I checked my meter and it too was showing the same problem. I then checked with the guy I got the meter from who confirmed it had been stored by its previous owner in a cold, damp garage for a lengthy period. I tried the "warm-up" procedure described on page 2-3 of the User Manual, which effectively "cooks" the meter in its own juices (so to speak). Looking at the AC zero offset (with the input shorted) clearly showed that there was problem, and that it was getting worse as the meter warmed up.
After about 18 hours of "cooking" the meter stopped working with the display stuck at a zero offest of 39mV! Luckily this was a simple problem to find: A tantalum bead capacitor in the -15V floating circuit decided it couldn't stand the heat and had left the kitchen (failed short circuit), taking the 7915 regulator with it. While I was waiting for a replacement 7915 to be delivered, I gave both sides of the PCB in the area of RL704, D712, and D713 a thorough clean up:
- Freeze spray to kill any bacterial contamination on the surface of the board.
Sony had with a problem with a high-impedance circuit back in the seventies. The problem began showing-up in older units
after years of use. Technicians were able to temporarily eliminate the electrical leakage currents by spraying the area with
PCB cleaner solutions. But the problem would return in a few months. Finally Sony determined the problem was caused by
bacterial growth in higher humidity environments due to a contamination problem at the factory when the products were made.
Interestingly, Sony then released a Service Note, recommending that you spray the area with super-cold Freon to kill the
bacteria by freezing it.
- Scrub with Ambersil N.F. Precision Cleaner (30-60% tetraflouroethane, 10-30% 1,1,1,3,3-pentaflourobutane).
- Scrub and rinse off with IPA
- Hot air dry.
Unfortunately this didn't help. I then spent quite a lot of time re-wiring the circuitry around the relays using PTFE feed-through insulators and direct point to point wiring in an attempt to eliminate the leakage problems referred to above. This helped a bit, and delayed the onset of the drift by a good five to ten minutes or so, but didn't fix it.
Finally, in desperation, I removed the upper floating board from the
meter, and stuck it in the oven, slowly increasing the temperature to
120C, and then letting it cook for six hours!!! There was a
small problem caused by doing this, as two 150pF polystyrene capacitors
melted (oops), and I had to order replacements.
That problem aside, to my pleasant surprise, this appears to have had the desired effect in that the meter is now much more stable.
The answer is that it is about 0.25 gram lighter as that's the approximate weight of solder that is used to short out LK17 on the earthy logic board. When this link is shorted, pin 2 of IC424 is pulled to ground and this is what tells the firmware that the meter is a 7071 rather than a 7081. The schematics show that this pin is connected to the "Interface" position of SW801 (position 8) which you might think was to enable or disable the GPIB support. On the prototype meters this switch was connected to pin 2 of IC424 which meant they could be switched from 7071 to 7081 mode by flicking this switch and re-initialising the meter. On production meters, this position of the switch is not connected to anything. The GPIB support is always enabled.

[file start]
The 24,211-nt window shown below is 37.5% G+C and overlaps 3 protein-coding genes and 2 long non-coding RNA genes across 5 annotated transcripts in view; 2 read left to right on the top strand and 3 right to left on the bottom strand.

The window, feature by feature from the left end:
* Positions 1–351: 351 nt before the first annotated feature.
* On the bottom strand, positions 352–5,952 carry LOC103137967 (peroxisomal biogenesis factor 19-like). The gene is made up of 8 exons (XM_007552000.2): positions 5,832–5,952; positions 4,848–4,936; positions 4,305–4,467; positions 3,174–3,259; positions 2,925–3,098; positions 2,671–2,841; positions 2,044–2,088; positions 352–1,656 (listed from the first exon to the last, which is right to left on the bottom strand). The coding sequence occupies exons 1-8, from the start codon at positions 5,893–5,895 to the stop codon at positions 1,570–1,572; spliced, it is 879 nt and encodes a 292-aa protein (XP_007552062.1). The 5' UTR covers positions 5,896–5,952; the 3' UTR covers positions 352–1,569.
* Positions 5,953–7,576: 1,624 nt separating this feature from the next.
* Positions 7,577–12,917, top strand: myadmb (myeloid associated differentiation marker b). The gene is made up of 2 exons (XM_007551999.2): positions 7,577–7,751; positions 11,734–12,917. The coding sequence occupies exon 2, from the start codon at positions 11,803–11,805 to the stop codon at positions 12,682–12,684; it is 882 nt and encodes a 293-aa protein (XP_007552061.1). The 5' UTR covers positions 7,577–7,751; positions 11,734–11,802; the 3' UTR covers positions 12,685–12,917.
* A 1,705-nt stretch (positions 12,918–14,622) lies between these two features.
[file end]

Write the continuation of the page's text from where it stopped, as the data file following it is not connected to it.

However just removing this solder bridge won't magically turn your 7071 into a 7081, as the most important difference is one that you can't see. The reference zener diodes were soaked for several weeks in an oven which temperature cycled them and each diode was checked regularly for stability. The very best ones were selected to go in the tighter specified 7081. The not so good ones went in the 7071.
The only other difference is the labelling on the front panel buttons.Solartron 7150 ROMs.zip
Solartron 7150 Plus ROMs.zip
Solartron 7151 ROMs.zip
Solartron 7071 and 7081 ROMs.zip
The AC Linearity Modification (a change made to later meters) details are included on the AC RMS Converter Schematic.
Schematics for both the 2564 version (board 70817504) and 2764 version (board 70817514) of the Earthy Processor board are included.
Solartron 7081/7071 Service Manual
The service manual contains a partial guide to the setup, testing and calibration of these meters, but the factory test and calibration procedure documents have a lot more detail. It is interesting to note that they actually took weeks to pass through the calibration stage, especially every tenth unit which was kept back and rechecked at 8 weeks and 13 weeks.
Here is a scan of the document with the full factory setup, test and calibration procedures for the 7071 and 7081 meters.Solartron_7081_Test_Spec.pdf
Unfortunately it doesn't contain the source code for the calibration
programs which I believe were run on a Commodore PET, but I hope it is
nonetheless of some use.